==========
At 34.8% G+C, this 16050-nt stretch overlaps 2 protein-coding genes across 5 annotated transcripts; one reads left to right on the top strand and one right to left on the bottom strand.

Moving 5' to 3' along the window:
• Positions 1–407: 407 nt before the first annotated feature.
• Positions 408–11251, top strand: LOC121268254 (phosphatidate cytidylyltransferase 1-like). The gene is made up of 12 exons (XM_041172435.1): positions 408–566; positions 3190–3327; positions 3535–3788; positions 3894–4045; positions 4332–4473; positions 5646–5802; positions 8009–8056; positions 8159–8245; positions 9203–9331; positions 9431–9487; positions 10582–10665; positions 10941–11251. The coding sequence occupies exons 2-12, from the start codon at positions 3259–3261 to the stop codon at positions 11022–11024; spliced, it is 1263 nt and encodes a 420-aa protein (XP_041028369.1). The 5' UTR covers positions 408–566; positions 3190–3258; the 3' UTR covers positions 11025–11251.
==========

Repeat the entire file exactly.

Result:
At 34.8% G+C, this 16050-nt stretch overlaps 2 protein-coding genes across 5 annotated transcripts; one reads left to right on the top strand and one right to left on the bottom strand.

Moving 5' to 3' along the window:
• Positions 1–407: 407 nt before the first annotated feature.
• Positions 408–11251, top strand: LOC121268254 (phosphatidate cytidylyltransferase 1-like). The gene is made up of 12 exons (XM_041172435.1): positions 408–566; positions 3190–3327; positions 3535–3788; positions 3894–4045; positions 4332–4473; positions 5646–5802; positions 8009–8056; positions 8159–8245; positions 9203–9331; positions 9431–9487; positions 10582–10665; positions 10941–11251. The coding sequence occupies exons 2-12, from the start codon at positions 3259–3261 to the stop codon at positions 11022–11024; spliced, it is 1263 nt and encodes a 420-aa protein (XP_041028369.1). The 5' UTR covers positions 408–566; positions 3190–3258; the 3' UTR covers positions 11025–11251.